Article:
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Boeing Dreamliner Ready for Debut

ANA DreamlinerBoeing is making the long-awaited debut of the 787 Dreamliner, which is three years overdue and billions of dollars over budget. The company is now due to finally deliver the first of the aircraft to All Nippon Airways in Tokyo next month. This plane will also be the first of the 787 Dreamliner series to carry commercial customers. This follows Boeing being hit by delays in the launch of the aircraft; however, the series is slated to revolutionise air travel. So now we just have to see for ourselves if it was worth the wait.

The 787 Dreamliner is the first commercial plane to be made mainly of super durable plastic, or carbon composites. This makes the plane lighter, which Boeing says means that it can use 20% less fuel than conventional aircraft. The plane is due to make be a more cost-effective and environmentally-friendly aircraft for carriers to operate. Two versions of the 787 Dreamliner are being developed. The 787-8 will be able to carry 210 to 250 passengers, depending on the seat configuration. The 787-9 will carry 250 to 290 passengers and is designed to be used on longer, international routes. The interior includes a variety of upgrades – instead of traditional window shades, a button on the window will allow passengers to make their surroundings gradually darker.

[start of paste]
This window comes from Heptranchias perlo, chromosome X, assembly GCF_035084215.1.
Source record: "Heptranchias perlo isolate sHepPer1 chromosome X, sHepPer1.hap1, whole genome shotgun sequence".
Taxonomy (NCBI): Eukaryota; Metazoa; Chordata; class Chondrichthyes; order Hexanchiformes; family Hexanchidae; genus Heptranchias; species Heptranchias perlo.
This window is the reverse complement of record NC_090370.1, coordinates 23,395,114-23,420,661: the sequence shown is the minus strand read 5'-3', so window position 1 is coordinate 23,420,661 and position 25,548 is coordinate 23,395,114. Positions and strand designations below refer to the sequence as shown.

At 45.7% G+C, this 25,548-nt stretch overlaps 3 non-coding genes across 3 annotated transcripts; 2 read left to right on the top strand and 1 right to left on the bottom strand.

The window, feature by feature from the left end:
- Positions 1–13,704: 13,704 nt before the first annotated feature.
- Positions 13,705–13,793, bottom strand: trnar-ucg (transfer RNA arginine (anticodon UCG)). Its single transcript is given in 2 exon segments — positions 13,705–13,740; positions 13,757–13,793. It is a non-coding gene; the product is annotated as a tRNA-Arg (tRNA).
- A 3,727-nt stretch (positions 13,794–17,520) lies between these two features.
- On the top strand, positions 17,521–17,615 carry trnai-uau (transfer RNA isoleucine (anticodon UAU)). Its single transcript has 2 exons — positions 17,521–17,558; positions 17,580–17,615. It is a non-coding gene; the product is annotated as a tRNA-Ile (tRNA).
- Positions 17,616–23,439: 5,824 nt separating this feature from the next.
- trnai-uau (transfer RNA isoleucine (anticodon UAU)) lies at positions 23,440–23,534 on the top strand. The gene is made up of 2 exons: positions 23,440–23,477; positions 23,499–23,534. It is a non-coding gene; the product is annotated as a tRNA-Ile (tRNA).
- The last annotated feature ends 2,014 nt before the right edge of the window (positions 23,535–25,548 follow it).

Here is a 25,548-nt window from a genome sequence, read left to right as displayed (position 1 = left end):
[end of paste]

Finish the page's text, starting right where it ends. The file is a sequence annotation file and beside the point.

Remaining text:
Boeing has over 800 orders for the 787 Dreamliner, which is priced at around $200 million per plane. All Nippon Airways has 55 Dreamliners on order. Senior vice president Mitsuo Morimoto says the carrier will develop new routes around the capabilities of the Dreamliner. They plan to use it to expand their business – especially on an international level. The company also intends to increase their revenue from international services significantly, for which the 787 Dreamliner will play a key role.

Despite the revolutionary promise Boeing has made for the Dreamliner series, the company has had a tough time manufacturing the aircraft. It outsourced a lot of its construction to contractors around the world, which led to cost overruns and delays. Boeing vice president and general manager of the 787 programme Scott Fancher says they are rolling out the first delivery plane. This is an amazing time for the people who have worked on the programme for five to seven years, including those at Boeing and partners across the globe.

Boeing also has some other issues going on in the company. The future of a new assembly plant is in doubt in South Carolina. The machinist union for the firm has alleged that the company is putting the plant in South Carolina instead of Washington state in order to take advantage of weaker labour laws. The National Labor Relations Board has threatened to close the plant; however, Boeing says it will need to increase production of the Dreamliner to ten a month by the end of 2013 in order to meet demand.



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